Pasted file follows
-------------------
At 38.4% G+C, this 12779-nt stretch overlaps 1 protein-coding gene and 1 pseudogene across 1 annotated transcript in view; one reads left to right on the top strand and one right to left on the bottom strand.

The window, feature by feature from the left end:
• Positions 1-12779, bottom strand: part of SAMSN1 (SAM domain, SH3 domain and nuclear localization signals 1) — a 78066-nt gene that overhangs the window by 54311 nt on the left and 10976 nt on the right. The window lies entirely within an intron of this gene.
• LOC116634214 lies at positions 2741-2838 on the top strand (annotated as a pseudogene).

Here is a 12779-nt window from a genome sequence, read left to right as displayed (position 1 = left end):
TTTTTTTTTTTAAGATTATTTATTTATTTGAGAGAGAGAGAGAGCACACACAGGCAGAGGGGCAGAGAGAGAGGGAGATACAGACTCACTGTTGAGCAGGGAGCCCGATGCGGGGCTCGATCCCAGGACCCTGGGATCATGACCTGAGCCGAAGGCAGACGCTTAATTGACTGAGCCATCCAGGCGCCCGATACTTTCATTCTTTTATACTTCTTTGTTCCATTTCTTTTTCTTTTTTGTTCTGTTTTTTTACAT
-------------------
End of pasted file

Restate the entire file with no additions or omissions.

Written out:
At 38.4% G+C, this 12779-nt stretch overlaps 1 protein-coding gene and 1 pseudogene across 1 annotated transcript in view; one reads left to right on the top strand and one right to left on the bottom strand.

The window, feature by feature from the left end:
• Positions 1-12779, bottom strand: part of SAMSN1 (SAM domain, SH3 domain and nuclear localization signals 1) — a 78066-nt gene that overhangs the window by 54311 nt on the left and 10976 nt on the right. The window lies entirely within an intron of this gene.
• LOC116634214 lies at positions 2741-2838 on the top strand (annotated as a pseudogene).

Here is a 12779-nt window from a genome sequence, read left to right as displayed (position 1 = left end):
TTTTTTTTTTTAAGATTATTTATTTATTTGAGAGAGAGAGAGAGCACACACAGGCAGAGGGGCAGAGAGAGAGGGAGATACAGACTCACTGTTGAGCAGGGAGCCCGATGCGGGGCTCGATCCCAGGACCCTGGGATCATGACCTGAGCCGAAGGCAGACGCTTAATTGACTGAGCCATCCAGGCGCCCGATACTTTCATTCTTTTATACTTCTTTGTTCCATTTCTTTTTCTTTTTTGTTCTGTTTTTTTACAT